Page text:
Sukhoi Su-7 BMK “Fitter-A”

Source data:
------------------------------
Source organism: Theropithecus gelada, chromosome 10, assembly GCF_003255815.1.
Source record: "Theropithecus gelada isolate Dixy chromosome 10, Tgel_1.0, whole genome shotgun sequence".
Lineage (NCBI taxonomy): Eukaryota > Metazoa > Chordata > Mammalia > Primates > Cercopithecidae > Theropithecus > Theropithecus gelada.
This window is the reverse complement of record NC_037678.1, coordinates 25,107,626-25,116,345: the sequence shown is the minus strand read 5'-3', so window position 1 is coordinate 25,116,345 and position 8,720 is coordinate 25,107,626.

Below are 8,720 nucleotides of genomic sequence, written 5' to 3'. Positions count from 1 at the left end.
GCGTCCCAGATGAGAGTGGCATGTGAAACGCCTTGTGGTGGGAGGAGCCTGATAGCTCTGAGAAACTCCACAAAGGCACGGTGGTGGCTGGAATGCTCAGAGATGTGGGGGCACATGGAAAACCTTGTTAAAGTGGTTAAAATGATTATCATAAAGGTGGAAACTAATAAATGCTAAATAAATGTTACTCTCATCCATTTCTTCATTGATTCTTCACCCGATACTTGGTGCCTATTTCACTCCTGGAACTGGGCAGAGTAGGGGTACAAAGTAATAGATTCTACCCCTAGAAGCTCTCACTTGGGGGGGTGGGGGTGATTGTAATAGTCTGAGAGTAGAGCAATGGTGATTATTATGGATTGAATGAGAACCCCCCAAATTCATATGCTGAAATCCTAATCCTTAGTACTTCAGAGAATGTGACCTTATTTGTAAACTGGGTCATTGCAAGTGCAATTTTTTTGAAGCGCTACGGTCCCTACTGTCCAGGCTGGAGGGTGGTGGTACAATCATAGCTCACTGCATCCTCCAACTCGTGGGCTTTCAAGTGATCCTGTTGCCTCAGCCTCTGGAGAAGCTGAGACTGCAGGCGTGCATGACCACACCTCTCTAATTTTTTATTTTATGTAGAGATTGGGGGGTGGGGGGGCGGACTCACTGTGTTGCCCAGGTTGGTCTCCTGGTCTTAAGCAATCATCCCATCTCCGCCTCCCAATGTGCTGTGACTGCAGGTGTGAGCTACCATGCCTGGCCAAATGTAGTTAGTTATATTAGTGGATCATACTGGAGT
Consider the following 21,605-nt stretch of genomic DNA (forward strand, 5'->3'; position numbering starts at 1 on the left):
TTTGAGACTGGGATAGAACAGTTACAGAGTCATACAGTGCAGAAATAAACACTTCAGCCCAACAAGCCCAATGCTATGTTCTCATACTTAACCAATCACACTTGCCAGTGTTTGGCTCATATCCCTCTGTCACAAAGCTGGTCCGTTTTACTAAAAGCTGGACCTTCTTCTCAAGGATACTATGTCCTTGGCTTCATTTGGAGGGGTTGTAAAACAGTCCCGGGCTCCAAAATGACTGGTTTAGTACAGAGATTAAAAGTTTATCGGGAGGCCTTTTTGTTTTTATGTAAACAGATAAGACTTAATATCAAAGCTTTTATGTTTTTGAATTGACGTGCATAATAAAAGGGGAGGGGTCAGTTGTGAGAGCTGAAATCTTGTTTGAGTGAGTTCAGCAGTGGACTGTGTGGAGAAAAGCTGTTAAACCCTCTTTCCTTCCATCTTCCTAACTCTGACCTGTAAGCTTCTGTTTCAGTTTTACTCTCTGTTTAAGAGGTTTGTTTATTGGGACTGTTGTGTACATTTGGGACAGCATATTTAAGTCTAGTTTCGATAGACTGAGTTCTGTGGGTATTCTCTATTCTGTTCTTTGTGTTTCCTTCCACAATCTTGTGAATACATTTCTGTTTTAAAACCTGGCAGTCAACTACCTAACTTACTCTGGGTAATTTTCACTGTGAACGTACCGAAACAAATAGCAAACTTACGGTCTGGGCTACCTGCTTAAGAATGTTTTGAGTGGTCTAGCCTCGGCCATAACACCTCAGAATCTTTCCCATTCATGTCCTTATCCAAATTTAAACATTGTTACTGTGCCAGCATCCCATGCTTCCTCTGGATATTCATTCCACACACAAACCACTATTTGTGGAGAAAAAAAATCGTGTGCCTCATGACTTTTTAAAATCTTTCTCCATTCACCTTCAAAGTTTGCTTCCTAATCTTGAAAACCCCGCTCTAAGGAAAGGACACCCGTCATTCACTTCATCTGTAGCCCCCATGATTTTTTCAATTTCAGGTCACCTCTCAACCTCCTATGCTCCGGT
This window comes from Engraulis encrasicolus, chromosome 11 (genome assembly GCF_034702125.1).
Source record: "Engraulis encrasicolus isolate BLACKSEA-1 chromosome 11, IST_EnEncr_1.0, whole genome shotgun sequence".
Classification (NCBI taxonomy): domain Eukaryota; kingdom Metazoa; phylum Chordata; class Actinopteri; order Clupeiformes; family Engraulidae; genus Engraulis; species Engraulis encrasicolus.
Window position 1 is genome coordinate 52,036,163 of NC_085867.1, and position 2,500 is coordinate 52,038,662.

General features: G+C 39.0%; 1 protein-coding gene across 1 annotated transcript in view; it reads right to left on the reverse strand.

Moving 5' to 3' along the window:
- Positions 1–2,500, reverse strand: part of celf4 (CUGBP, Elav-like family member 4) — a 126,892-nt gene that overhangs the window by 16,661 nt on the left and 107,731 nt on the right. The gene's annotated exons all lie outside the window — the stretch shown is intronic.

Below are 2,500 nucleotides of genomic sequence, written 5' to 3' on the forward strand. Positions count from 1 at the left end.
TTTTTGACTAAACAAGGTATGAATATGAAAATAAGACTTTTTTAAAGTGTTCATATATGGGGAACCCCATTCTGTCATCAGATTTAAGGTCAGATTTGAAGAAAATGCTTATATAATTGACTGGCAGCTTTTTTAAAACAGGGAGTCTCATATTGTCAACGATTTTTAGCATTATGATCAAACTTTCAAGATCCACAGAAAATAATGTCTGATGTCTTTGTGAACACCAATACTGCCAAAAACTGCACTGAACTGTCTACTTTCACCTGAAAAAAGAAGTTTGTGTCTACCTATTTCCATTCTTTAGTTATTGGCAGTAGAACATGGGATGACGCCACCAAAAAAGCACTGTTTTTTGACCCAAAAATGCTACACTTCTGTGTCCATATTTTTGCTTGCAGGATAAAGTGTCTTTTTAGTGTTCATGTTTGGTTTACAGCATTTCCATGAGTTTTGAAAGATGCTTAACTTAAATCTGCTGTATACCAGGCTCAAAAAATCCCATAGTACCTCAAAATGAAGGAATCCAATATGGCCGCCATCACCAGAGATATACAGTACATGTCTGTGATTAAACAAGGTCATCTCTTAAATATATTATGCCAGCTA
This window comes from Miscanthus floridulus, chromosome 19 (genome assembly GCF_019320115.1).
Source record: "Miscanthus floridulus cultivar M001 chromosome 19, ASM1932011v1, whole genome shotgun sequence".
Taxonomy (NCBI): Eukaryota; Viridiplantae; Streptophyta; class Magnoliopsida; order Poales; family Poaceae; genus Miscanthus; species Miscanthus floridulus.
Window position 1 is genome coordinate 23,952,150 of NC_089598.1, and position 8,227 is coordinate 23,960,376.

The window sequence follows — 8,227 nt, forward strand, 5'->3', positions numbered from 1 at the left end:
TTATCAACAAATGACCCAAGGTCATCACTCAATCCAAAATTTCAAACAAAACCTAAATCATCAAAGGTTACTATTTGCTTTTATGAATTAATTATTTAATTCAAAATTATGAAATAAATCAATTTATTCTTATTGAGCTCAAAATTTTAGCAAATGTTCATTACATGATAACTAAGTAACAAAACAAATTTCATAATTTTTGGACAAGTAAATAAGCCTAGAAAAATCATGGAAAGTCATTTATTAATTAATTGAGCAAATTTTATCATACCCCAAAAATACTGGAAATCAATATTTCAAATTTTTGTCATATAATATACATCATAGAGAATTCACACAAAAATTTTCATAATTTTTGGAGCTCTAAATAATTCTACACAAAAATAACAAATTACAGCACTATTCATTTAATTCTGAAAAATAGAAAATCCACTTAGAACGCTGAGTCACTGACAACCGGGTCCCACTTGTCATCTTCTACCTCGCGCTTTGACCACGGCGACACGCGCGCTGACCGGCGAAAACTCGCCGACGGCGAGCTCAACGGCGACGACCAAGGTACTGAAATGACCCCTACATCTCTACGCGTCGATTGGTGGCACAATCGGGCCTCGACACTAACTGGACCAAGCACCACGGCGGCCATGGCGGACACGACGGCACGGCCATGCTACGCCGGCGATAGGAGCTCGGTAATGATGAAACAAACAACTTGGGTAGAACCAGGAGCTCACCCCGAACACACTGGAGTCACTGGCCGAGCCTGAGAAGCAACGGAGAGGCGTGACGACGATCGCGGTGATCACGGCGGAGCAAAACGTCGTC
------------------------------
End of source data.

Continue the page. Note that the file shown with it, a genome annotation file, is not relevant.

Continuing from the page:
During the Korean War,the Central Aerodyna-mics Institute studied twopossible configurationsfor a new aircraft. onewith a delta wing (laterused in the MiG-21) and the other with an arrow wing, sub- sequently abandoned. Interest in this configuration revived when greater progress was made with engine technology, and the result was the prototype 5-2 with a 62′ arrow wing. The test flight in 1955 was followed by a limited production of the Su-7, but this plane found its greatest success with a change of role, from fighter interceptor to ground strike air- craft. Thanks to its almost proverbial qualities of robustness and high-precision aim, many pilots continued to prefer it to the more modern Su-25 Frogfoot. The various versions of the Su-7 have served in the air forces of Afghanistan, Algeria. Czechoslovakia, North Korea, East Germany, Egypt. India, Iraq, Poland, Romania, Hungary and the USSR. The plane seen at the Aviation Museum flew with the Czechoslovakian Air Force, and was purchased from Aero of Prague (which also made the L-39), responsible for servicing it.